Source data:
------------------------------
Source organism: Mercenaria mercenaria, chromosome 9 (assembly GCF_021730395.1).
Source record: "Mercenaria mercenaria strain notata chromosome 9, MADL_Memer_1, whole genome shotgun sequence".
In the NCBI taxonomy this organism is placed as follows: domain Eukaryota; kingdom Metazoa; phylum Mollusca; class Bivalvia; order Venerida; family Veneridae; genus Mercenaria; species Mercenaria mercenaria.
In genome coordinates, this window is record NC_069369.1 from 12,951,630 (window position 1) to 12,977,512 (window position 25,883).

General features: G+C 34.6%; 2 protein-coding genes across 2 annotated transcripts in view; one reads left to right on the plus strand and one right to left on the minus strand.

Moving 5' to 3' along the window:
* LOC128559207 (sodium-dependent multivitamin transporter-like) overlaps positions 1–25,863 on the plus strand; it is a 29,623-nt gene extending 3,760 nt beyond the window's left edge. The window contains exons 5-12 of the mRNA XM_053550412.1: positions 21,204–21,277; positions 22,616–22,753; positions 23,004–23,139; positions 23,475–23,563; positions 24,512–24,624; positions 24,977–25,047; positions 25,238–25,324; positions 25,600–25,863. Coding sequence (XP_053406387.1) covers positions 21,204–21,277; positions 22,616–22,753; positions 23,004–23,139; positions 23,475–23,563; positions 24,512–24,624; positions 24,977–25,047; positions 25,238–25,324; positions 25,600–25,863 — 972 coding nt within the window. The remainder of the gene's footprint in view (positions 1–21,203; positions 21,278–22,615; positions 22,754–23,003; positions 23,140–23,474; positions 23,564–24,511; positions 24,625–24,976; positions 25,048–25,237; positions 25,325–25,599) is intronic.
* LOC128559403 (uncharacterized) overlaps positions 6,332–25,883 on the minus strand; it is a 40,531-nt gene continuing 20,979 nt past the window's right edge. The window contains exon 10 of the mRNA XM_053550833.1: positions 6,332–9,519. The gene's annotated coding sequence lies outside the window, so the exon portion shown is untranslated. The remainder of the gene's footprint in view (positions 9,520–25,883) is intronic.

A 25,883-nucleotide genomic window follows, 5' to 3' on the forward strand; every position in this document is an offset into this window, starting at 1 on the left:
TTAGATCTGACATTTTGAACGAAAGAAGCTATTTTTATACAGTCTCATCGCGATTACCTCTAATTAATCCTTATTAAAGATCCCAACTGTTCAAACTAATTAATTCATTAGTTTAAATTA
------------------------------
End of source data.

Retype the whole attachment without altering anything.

Source organism: Mercenaria mercenaria, chromosome 9 (assembly GCF_021730395.1).
Source record: "Mercenaria mercenaria strain notata chromosome 9, MADL_Memer_1, whole genome shotgun sequence".
In the NCBI taxonomy this organism is placed as follows: domain Eukaryota; kingdom Metazoa; phylum Mollusca; class Bivalvia; order Venerida; family Veneridae; genus Mercenaria; species Mercenaria mercenaria.
In genome coordinates, this window is record NC_069369.1 from 12,951,630 (window position 1) to 12,977,512 (window position 25,883).

General features: G+C 34.6%; 2 protein-coding genes across 2 annotated transcripts in view; one reads left to right on the plus strand and one right to left on the minus strand.

Moving 5' to 3' along the window:
* LOC128559207 (sodium-dependent multivitamin transporter-like) overlaps positions 1–25,863 on the plus strand; it is a 29,623-nt gene extending 3,760 nt beyond the window's left edge. The window contains exons 5-12 of the mRNA XM_053550412.1: positions 21,204–21,277; positions 22,616–22,753; positions 23,004–23,139; positions 23,475–23,563; positions 24,512–24,624; positions 24,977–25,047; positions 25,238–25,324; positions 25,600–25,863. Coding sequence (XP_053406387.1) covers positions 21,204–21,277; positions 22,616–22,753; positions 23,004–23,139; positions 23,475–23,563; positions 24,512–24,624; positions 24,977–25,047; positions 25,238–25,324; positions 25,600–25,863 — 972 coding nt within the window. The remainder of the gene's footprint in view (positions 1–21,203; positions 21,278–22,615; positions 22,754–23,003; positions 23,140–23,474; positions 23,564–24,511; positions 24,625–24,976; positions 25,048–25,237; positions 25,325–25,599) is intronic.
* LOC128559403 (uncharacterized) overlaps positions 6,332–25,883 on the minus strand; it is a 40,531-nt gene continuing 20,979 nt past the window's right edge. The window contains exon 10 of the mRNA XM_053550833.1: positions 6,332–9,519. The gene's annotated coding sequence lies outside the window, so the exon portion shown is untranslated. The remainder of the gene's footprint in view (positions 9,520–25,883) is intronic.

A 25,883-nucleotide genomic window follows, 5' to 3' on the forward strand; every position in this document is an offset into this window, starting at 1 on the left:
TTAGATCTGACATTTTGAACGAAAGAAGCTATTTTTATACAGTCTCATCGCGATTACCTCTAATTAATCCTTATTAAAGATCCCAACTGTTCAAACTAATTAATTCATTAGTTTAAATTA